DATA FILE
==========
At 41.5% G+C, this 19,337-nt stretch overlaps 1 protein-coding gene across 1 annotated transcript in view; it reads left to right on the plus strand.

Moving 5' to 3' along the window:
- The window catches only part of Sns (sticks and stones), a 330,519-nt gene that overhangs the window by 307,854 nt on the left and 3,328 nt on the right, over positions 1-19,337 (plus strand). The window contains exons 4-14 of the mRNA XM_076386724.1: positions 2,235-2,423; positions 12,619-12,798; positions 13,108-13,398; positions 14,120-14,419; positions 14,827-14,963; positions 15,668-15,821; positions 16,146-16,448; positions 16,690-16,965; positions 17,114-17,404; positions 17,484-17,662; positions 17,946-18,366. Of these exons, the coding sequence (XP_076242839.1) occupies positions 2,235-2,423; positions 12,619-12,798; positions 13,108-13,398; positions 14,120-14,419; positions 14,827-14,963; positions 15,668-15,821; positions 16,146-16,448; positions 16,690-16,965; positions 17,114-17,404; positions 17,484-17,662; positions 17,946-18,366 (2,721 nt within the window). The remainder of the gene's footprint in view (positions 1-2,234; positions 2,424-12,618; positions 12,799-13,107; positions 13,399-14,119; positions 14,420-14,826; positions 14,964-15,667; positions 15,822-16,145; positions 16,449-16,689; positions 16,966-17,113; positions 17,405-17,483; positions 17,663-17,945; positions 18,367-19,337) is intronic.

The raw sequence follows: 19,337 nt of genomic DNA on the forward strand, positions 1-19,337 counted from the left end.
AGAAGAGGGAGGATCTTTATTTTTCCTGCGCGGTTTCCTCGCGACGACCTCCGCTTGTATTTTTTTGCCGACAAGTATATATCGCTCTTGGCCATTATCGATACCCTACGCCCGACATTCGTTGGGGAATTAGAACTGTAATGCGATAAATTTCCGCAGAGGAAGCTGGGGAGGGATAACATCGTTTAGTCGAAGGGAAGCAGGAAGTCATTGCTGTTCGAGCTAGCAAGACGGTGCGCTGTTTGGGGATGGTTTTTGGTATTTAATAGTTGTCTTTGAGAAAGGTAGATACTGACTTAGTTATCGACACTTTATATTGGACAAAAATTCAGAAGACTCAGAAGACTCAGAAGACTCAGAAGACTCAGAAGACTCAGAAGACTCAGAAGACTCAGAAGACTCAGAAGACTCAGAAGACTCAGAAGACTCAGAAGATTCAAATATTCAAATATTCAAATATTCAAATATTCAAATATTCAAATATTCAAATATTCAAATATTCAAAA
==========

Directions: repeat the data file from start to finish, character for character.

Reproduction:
At 41.5% G+C, this 19,337-nt stretch overlaps 1 protein-coding gene across 1 annotated transcript in view; it reads left to right on the plus strand.

Moving 5' to 3' along the window:
- The window catches only part of Sns (sticks and stones), a 330,519-nt gene that overhangs the window by 307,854 nt on the left and 3,328 nt on the right, over positions 1-19,337 (plus strand). The window contains exons 4-14 of the mRNA XM_076386724.1: positions 2,235-2,423; positions 12,619-12,798; positions 13,108-13,398; positions 14,120-14,419; positions 14,827-14,963; positions 15,668-15,821; positions 16,146-16,448; positions 16,690-16,965; positions 17,114-17,404; positions 17,484-17,662; positions 17,946-18,366. Of these exons, the coding sequence (XP_076242839.1) occupies positions 2,235-2,423; positions 12,619-12,798; positions 13,108-13,398; positions 14,120-14,419; positions 14,827-14,963; positions 15,668-15,821; positions 16,146-16,448; positions 16,690-16,965; positions 17,114-17,404; positions 17,484-17,662; positions 17,946-18,366 (2,721 nt within the window). The remainder of the gene's footprint in view (positions 1-2,234; positions 2,424-12,618; positions 12,799-13,107; positions 13,399-14,119; positions 14,420-14,826; positions 14,964-15,667; positions 15,822-16,145; positions 16,449-16,689; positions 16,966-17,113; positions 17,405-17,483; positions 17,663-17,945; positions 18,367-19,337) is intronic.

The raw sequence follows: 19,337 nt of genomic DNA on the forward strand, positions 1-19,337 counted from the left end.
AGAAGAGGGAGGATCTTTATTTTTCCTGCGCGGTTTCCTCGCGACGACCTCCGCTTGTATTTTTTTGCCGACAAGTATATATCGCTCTTGGCCATTATCGATACCCTACGCCCGACATTCGTTGGGGAATTAGAACTGTAATGCGATAAATTTCCGCAGAGGAAGCTGGGGAGGGATAACATCGTTTAGTCGAAGGGAAGCAGGAAGTCATTGCTGTTCGAGCTAGCAAGACGGTGCGCTGTTTGGGGATGGTTTTTGGTATTTAATAGTTGTCTTTGAGAAAGGTAGATACTGACTTAGTTATCGACACTTTATATTGGACAAAAATTCAGAAGACTCAGAAGACTCAGAAGACTCAGAAGACTCAGAAGACTCAGAAGACTCAGAAGACTCAGAAGACTCAGAAGACTCAGAAGACTCAGAAGACTCAGAAGATTCAAATATTCAAATATTCAAATATTCAAATATTCAAATATTCAAATATTCAAATATTCAAATATTCAAAA